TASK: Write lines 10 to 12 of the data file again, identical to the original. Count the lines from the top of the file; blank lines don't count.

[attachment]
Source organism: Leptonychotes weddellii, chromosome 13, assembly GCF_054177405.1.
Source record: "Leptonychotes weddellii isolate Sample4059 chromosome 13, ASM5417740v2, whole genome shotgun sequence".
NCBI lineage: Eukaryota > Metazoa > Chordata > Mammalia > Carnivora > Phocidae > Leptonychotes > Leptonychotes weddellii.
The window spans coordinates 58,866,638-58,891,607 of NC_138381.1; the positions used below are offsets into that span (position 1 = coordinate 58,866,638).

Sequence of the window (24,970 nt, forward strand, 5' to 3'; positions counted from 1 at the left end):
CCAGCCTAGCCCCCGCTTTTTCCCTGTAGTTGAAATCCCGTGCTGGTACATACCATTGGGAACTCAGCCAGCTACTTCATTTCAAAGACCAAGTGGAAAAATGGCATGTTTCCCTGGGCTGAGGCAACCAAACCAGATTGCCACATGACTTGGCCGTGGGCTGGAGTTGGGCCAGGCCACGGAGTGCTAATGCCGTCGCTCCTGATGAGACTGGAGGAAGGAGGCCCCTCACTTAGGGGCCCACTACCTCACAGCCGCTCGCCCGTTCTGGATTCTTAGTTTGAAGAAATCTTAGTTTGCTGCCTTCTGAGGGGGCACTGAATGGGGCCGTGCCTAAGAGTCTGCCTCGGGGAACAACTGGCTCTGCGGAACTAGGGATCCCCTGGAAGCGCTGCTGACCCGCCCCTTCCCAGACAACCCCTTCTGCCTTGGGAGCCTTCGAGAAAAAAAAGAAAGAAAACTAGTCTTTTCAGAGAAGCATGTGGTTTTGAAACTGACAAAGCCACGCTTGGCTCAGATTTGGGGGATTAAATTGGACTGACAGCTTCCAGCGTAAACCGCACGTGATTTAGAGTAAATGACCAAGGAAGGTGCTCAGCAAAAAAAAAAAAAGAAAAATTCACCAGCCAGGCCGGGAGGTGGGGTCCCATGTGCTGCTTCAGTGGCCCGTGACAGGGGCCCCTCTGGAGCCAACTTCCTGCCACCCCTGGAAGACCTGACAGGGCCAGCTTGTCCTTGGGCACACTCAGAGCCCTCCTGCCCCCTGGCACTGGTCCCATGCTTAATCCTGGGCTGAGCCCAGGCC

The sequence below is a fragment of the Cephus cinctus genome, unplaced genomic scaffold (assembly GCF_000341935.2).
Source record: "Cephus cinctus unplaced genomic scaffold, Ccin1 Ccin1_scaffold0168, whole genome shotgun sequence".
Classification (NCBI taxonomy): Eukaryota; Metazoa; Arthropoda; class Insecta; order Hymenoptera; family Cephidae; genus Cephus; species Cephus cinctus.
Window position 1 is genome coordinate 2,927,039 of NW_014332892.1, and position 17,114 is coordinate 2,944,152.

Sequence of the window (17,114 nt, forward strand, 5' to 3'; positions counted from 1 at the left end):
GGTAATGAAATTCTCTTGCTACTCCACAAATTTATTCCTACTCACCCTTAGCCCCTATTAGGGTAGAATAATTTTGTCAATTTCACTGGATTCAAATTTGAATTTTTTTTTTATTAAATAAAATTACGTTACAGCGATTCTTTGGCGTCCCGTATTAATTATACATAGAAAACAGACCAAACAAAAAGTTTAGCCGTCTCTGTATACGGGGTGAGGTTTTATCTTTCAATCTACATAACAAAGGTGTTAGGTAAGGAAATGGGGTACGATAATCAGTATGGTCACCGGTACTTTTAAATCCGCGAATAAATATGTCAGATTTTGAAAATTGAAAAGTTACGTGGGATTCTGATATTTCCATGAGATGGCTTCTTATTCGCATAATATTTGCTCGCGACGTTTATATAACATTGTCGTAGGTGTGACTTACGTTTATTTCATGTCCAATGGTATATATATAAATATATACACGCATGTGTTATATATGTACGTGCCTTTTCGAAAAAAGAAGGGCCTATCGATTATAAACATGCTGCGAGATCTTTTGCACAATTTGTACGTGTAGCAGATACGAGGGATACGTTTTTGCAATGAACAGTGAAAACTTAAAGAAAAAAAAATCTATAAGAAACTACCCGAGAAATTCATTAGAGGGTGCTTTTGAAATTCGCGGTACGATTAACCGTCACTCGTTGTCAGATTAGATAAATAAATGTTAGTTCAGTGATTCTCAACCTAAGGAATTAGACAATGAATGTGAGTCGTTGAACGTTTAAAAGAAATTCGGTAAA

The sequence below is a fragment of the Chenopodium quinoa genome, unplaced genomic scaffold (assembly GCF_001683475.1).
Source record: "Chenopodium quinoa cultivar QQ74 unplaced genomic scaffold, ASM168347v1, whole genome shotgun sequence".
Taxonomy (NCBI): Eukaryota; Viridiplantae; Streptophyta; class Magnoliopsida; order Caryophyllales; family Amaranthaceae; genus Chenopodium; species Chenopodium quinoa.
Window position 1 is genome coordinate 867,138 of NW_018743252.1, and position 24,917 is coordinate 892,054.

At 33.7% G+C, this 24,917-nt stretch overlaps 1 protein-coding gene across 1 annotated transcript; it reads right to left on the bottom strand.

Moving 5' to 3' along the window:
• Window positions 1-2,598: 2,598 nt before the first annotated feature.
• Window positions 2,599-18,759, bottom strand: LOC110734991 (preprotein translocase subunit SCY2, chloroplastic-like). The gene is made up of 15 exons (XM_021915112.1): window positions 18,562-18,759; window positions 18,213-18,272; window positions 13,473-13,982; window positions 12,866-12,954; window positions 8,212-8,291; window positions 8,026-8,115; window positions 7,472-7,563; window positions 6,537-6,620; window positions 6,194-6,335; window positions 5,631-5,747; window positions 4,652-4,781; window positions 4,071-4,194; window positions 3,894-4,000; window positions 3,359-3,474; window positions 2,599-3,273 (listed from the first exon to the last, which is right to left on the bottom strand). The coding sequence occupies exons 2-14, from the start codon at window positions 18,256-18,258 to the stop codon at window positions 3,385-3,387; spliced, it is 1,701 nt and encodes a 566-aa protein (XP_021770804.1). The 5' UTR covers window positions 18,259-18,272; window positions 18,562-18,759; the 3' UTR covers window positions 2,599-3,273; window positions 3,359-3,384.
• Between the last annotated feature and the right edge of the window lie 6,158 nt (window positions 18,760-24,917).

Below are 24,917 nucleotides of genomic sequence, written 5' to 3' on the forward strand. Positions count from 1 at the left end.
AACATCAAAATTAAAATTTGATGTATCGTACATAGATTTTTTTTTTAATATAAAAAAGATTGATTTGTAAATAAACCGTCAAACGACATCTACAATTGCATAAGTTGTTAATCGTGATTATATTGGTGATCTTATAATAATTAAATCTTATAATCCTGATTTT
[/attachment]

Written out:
Window position 1 is genome coordinate 2,927,039 of NW_014332892.1, and position 17,114 is coordinate 2,944,152.

Sequence of the window (17,114 nt, forward strand, 5' to 3'; positions counted from 1 at the left end):
GGTAATGAAATTCTCTTGCTACTCCACAAATTTATTCCTACTCACCCTTAGCCCCTATTAGGGTAGAATAATTTTGTCAATTTCACTGGATTCAAATTTGAATTTTTTTTTTATTAAATAAAATTACGTTACAGCGATTCTTTGGCGTCCCGTATTAATTATACATAGAAAACAGACCAAACAAAAAGTTTAGCCGTCTCTGTATACGGGGTGAGGTTTTATCTTTCAATCTACATAACAAAGGTGTTAGGTAAGGAAATGGGGTACGATAATCAGTATGGTCACCGGTACTTTTAAATCCGCGAATAAATATGTCAGATTTTGAAAATTGAAAAGTTACGTGGGATTCTGATATTTCCATGAGATGGCTTCTTATTCGCATAATATTTGCTCGCGACGTTTATATAACATTGTCGTAGGTGTGACTTACGTTTATTTCATGTCCAATGGTATATATATAAATATATACACGCATGTGTTATATATGTACGTGCCTTTTCGAAAAAAGAAGGGCCTATCGATTATAAACATGCTGCGAGATCTTTTGCACAATTTGTACGTGTAGCAGATACGAGGGATACGTTTTTGCAATGAACAGTGAAAACTTAAAGAAAAAAAAATCTATAAGAAACTACCCGAGAAATTCATTAGAGGGTGCTTTTGAAATTCGCGGTACGATTAACCGTCACTCGTTGTCAGATTAGATAAATAAATGTTAGTTCAGTGATTCTCAACCTAAGGAATTAGACAATGAATGTGAGTCGTTGAACGTTTAAAAGAAATTCGGTAAA